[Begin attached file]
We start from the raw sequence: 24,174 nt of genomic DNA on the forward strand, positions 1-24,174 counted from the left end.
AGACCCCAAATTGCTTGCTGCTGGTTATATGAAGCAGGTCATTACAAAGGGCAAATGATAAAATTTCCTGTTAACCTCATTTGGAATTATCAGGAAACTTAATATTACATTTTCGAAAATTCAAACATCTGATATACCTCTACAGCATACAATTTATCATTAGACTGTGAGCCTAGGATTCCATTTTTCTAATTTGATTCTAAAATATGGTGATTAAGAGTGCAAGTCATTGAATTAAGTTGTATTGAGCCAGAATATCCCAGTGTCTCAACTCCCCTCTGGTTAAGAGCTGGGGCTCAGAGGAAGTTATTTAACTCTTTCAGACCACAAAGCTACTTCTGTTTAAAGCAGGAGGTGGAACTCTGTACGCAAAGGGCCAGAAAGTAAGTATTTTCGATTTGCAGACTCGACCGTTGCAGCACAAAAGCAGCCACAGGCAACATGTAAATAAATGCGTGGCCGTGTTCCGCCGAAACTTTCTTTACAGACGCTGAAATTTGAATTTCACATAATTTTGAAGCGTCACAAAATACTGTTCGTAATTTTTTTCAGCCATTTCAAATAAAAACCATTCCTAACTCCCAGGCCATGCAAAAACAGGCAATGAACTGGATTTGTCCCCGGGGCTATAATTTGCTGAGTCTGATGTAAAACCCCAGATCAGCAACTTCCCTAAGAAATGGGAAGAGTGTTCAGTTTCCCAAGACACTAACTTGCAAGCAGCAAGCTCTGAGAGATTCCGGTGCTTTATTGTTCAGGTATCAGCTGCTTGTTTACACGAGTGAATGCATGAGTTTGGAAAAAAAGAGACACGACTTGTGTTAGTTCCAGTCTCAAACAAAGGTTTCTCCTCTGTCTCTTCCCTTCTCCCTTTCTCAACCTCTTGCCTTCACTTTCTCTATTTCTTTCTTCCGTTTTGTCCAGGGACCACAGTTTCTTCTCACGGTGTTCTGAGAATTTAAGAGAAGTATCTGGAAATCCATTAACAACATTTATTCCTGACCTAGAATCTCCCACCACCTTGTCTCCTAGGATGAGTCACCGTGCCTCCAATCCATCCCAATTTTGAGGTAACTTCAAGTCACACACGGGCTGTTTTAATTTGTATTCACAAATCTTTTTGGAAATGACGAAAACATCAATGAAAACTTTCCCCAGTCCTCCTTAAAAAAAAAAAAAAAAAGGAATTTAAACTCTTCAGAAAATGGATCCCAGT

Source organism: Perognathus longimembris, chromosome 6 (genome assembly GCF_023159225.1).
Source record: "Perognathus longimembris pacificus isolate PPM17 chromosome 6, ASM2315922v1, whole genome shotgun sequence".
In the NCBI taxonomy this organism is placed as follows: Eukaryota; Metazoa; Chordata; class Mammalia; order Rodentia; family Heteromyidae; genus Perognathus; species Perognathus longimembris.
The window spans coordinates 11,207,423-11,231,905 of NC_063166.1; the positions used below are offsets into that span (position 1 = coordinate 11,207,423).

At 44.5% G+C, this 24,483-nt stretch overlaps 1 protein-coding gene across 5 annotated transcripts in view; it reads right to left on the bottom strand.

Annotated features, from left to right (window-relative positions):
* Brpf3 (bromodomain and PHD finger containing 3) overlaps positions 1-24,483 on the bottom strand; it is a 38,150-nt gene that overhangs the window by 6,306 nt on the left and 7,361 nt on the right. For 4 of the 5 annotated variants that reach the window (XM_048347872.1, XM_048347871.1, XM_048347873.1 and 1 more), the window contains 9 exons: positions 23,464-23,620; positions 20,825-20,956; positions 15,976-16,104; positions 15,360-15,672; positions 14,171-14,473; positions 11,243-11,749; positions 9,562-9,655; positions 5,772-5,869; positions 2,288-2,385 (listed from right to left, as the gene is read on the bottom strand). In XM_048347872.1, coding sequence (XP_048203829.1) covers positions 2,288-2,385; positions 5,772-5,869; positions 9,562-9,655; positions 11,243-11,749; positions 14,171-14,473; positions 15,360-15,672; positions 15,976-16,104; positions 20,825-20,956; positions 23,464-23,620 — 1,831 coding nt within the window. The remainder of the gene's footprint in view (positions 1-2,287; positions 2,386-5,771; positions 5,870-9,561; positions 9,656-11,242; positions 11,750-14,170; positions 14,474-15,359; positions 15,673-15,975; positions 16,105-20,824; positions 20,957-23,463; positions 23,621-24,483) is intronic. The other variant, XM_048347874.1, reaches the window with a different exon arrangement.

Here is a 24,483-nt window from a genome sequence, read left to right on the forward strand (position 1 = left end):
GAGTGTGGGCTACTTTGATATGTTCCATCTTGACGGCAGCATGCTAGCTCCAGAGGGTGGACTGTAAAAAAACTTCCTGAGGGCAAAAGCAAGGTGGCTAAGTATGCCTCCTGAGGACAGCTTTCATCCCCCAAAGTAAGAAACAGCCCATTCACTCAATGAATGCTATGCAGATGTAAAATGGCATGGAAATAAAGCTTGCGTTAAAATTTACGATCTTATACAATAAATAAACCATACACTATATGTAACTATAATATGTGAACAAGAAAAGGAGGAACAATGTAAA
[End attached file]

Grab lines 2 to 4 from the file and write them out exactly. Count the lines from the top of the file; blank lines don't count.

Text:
AGACCCCAAATTGCTTGCTGCTGGTTATATGAAGCAGGTCATTACAAAGGGCAAATGATAAAATTTCCTGTTAACCTCATTTGGAATTATCAGGAAACTTAATATTACATTTTCGAAAATTCAAACATCTGATATACCTCTACAGCATACAATTTATCATTAGACTGTGAGCCTAGGATTCCATTTTTCTAATTTGATTCTAAAATATGGTGATTAAGAGTGCAAGTCATTGAATTAAGTTGTATTGAGCCAGAATATCCCAGTGTCTCAACTCCCCTCTGGTTAAGAGCTGGGGCTCAGAGGAAGTTATTTAACTCTTTCAGACCACAAAGCTACTTCTGTTTAAAGCAGGAGGTGGAACTCTGTACGCAAAGGGCCAGAAAGTAAGTATTTTCGATTTGCAGACTCGACCGTTGCAGCACAAAAGCAGCCACAGGCAACATGTAAATAAATGCGTGGCCGTGTTCCGCCGAAACTTTCTTTACAGACGCTGAAATTTGAATTTCACATAATTTTGAAGCGTCACAAAATACTGTTCGTAATTTTTTTCAGCCATTTCAAATAAAAACCATTCCTAACTCCCAGGCCATGCAAAAACAGGCAATGAACTGGATTTGTCCCCGGGGCTATAATTTGCTGAGTCTGATGTAAAACCCCAGATCAGCAACTTCCCTAAGAAATGGGAAGAGTGTTCAGTTTCCCAAGACACTAACTTGCAAGCAGCAAGCTCTGAGAGATTCCGGTGCTTTATTGTTCAGGTATCAGCTGCTTGTTTACACGAGTGAATGCATGAGTTTGGAAAAAAAGAGACACGACTTGTGTTAGTTCCAGTCTCAAACAAAGGTTTCTCCTCTGTCTCTTCCCTTCTCCCTTTCTCAACCTCTTGCCTTCACTTTCTCTATTTCTTTCTTCCGTTTTGTCCAGGGACCACAGTTTCTTCTCACGGTGTTCTGAGAATTTAAGAGAAGTATCTGGAAATCCATTAACAACATTTATTCCTGACCTAGAATCTCCCACCACCTTGTCTCCTAGGATGAGTCACCGTGCCTCCAATCCATCCCAATTTTGAGGTAACTTCAAGTCACACACGGGCTGTTTTAATTTGTATTCACAAATCTTTTTGGAAATGACGAAAACATCAATGAAAACTTTCCCCAGTCCTCCTTAAAAAAAAAAAAAAAAAGGAATTTAAACTCTTCAGAAAATGGATCCCAGT

Source organism: Perognathus longimembris, chromosome 6 (genome assembly GCF_023159225.1).
Source record: "Perognathus longimembris pacificus isolate PPM17 chromosome 6, ASM2315922v1, whole genome shotgun sequence".